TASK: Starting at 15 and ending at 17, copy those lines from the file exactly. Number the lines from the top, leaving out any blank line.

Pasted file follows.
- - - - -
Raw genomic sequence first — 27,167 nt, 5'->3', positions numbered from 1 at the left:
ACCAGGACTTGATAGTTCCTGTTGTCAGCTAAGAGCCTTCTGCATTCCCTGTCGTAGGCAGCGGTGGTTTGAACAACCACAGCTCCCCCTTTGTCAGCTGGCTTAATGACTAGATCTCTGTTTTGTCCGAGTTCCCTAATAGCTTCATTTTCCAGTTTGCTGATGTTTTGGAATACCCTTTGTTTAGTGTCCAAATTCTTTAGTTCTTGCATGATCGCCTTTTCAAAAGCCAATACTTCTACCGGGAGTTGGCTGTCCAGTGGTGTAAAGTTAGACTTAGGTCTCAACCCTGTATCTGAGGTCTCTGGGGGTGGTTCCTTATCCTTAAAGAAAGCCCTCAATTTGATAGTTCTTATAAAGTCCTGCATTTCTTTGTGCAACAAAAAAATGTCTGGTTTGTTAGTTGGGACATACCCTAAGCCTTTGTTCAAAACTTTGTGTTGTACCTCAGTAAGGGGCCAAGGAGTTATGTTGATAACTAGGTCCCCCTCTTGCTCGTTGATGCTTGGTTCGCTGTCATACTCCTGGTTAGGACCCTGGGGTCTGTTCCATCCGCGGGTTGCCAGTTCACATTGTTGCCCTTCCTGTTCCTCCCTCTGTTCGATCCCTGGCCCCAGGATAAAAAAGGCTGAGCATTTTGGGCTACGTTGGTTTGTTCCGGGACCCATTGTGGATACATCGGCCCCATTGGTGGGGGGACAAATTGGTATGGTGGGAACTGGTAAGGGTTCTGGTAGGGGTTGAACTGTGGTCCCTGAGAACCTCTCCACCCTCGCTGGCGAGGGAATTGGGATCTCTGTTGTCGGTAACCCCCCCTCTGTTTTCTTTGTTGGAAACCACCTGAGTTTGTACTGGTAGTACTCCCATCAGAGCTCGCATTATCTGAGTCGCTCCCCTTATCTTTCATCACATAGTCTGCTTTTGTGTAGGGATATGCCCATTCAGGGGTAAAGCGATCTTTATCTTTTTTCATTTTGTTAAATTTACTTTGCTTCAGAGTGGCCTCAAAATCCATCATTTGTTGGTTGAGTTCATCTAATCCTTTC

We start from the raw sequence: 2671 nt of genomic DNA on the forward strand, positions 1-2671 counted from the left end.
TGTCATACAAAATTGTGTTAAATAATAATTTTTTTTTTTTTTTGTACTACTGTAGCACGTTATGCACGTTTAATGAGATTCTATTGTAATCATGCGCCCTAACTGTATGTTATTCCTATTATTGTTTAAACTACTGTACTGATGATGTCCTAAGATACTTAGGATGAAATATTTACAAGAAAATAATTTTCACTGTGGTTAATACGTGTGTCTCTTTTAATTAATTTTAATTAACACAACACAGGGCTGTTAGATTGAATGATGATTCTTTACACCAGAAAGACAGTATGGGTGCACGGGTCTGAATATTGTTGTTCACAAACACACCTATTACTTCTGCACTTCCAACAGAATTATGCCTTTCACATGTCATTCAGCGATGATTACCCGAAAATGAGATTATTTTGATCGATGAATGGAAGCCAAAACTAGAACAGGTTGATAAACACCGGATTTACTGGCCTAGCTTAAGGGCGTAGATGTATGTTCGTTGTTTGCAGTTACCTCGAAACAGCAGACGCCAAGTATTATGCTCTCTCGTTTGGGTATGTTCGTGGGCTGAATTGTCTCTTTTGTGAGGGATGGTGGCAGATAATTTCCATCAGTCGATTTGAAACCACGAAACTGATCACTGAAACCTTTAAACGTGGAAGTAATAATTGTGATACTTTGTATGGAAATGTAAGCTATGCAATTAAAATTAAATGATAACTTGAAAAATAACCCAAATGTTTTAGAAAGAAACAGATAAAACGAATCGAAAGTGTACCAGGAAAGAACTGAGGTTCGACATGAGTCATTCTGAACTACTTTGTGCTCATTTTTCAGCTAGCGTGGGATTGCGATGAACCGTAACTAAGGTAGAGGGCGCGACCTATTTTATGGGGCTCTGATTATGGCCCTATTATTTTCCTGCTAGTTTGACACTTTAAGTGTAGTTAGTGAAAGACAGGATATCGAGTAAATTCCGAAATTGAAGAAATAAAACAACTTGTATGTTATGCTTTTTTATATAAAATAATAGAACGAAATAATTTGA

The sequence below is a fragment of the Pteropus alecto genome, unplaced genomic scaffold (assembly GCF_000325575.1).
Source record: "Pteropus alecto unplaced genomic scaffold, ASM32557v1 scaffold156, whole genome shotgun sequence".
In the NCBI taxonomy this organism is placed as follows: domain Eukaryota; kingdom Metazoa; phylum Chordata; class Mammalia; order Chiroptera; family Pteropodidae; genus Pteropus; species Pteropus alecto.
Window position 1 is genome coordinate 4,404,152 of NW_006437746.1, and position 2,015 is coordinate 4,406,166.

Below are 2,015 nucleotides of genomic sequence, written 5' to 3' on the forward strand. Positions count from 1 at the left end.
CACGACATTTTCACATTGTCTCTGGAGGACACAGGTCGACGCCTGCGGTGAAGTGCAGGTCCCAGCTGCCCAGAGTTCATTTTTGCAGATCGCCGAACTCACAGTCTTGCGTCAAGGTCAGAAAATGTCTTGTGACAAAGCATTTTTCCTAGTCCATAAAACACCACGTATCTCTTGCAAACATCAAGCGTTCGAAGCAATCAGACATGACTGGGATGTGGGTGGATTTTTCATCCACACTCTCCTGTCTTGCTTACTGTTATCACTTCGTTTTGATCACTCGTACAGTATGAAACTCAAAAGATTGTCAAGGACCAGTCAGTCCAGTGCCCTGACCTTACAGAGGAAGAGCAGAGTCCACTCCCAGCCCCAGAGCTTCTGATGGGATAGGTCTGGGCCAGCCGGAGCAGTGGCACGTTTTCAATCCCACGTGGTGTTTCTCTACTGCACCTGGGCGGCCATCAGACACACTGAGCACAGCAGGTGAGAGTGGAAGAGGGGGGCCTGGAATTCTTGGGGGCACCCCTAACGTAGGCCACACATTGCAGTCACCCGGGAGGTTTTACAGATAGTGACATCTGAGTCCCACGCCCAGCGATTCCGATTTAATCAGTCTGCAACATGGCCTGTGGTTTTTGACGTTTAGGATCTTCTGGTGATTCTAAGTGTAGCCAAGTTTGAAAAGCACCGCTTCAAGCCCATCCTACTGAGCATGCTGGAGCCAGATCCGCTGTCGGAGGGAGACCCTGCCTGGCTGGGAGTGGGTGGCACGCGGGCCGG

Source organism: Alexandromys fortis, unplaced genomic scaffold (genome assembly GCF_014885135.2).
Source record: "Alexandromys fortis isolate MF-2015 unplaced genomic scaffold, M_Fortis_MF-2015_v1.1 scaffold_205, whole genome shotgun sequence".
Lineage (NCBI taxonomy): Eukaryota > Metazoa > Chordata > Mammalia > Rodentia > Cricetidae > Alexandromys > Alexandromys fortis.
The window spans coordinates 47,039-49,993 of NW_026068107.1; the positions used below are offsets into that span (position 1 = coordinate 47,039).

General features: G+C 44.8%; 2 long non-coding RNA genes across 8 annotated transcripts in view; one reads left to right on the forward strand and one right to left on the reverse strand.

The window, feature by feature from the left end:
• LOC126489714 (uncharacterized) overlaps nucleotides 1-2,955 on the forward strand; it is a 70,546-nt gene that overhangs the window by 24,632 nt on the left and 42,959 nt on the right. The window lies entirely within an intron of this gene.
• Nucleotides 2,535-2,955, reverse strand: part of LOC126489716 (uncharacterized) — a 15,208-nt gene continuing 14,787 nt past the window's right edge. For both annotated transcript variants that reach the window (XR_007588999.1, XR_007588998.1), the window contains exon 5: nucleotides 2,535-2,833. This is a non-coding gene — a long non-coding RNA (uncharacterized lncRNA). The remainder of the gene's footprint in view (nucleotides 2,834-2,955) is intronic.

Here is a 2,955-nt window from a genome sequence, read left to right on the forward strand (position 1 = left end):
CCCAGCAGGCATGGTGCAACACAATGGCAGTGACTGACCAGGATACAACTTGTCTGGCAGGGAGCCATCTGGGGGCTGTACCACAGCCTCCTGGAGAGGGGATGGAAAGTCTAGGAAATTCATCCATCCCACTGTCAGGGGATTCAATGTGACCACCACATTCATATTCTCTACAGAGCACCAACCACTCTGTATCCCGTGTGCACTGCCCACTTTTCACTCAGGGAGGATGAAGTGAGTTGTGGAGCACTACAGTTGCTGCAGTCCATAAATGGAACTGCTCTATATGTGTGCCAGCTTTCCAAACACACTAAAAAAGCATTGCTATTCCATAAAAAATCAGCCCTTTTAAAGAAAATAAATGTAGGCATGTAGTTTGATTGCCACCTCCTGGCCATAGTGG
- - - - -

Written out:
General features: G+C 44.8%; 2 long non-coding RNA genes across 8 annotated transcripts in view; one reads left to right on the forward strand and one right to left on the reverse strand.

The window, feature by feature from the left end:
• LOC126489714 (uncharacterized) overlaps nucleotides 1-2,955 on the forward strand; it is a 70,546-nt gene that overhangs the window by 24,632 nt on the left and 42,959 nt on the right. The window lies entirely within an intron of this gene.